Let me give you an example that might help illustrate the dilemma: If I were a chef and owned my own restaurant, I would have the choice of what to put on the menu. I would know that I need some lunch offerings and dinner offerings. I would have lower-end lunches that were quick and delicious, and I would also offer more elegant fare for those business men and women who have more change in their pockets, or retirees with time to spare. Dinner would be similarly varied. I might offer a few chicken and vegan dishes - all artfully prepared of course, but with my customers' budgets in mind. I would probably also offer a filet and a series of imaginative specials that occur to me on any given day. Prices on these would vary. In the end I would hope that my restaurant would serve me - satisfy my creative urges and be a financial success, and the community - provide diners with an alternative enticing and palatable enough to draw them away from their own kitchens on a recurring basis.

(Thanks for your patience. Now I'll talk about music at Mass again). If I am responsible for the music at an OF Mass, there are lots of things to take into consideration. Is it just a regular Sunday in Ordinary Time (think of this as a good dinner in my restaurant, not too fancy and affordable by all). I now have to make choices. I know what the ideal is, but my clientele, pardon me, my pastor and congregation, are not yet ready for all Gregorian chant. I don't want to alienate them or lose my job. I want to provide them with something in keeping with the norms of the Church yet worthy of the occasion.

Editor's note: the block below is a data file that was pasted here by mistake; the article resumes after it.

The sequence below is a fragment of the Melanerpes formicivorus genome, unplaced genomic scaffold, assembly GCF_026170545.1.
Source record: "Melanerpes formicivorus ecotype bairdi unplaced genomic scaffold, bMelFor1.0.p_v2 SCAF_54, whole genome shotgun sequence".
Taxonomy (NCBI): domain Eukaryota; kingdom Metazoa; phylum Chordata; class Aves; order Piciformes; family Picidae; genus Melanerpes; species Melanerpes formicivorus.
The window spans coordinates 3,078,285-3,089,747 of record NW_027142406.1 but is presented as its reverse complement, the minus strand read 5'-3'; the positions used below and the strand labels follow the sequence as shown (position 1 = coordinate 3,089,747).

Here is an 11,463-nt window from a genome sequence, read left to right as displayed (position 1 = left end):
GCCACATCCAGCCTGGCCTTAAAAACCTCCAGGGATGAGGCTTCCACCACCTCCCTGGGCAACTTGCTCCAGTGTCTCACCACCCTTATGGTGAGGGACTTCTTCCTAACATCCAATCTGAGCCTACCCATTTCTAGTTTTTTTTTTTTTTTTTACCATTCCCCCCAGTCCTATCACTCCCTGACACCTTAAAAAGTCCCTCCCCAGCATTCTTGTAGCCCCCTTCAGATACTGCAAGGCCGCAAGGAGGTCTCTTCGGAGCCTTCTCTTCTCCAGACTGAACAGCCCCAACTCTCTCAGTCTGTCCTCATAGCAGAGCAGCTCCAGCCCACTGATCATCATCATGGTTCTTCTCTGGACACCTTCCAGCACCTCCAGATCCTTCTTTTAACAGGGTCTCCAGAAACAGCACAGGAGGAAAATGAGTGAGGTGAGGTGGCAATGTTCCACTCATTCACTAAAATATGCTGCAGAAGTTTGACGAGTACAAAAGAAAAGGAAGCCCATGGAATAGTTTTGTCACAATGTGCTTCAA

Do I chose a dignified hymn to start things off? Now I know I should chose a proper. That has always been the norm, even though we got away from it for a while. It's coming back, thank goodness. I suppose you know about this address given by Msgr. Wadsworth of ICEL at a conference in Atlanta just last week.

But back to the matter at hand. Because I won't be doing all Latin quite yet (Here are where the mitigating circumstances I mentioned earlier come into play - parishioners and pastor not ready, missing schola members this coming Sunday, half of whom can't read chant, and I won't even tell you about the guitar problem I inherited when I took this job), do I chose a proper text in English set to a simple melody that all can sing? (We won't discuss here WHOSE job it is to sing the entrance, or Introit. I'll deal with that in another letter.) If so, which one? There are quite a few available these days. All free, too.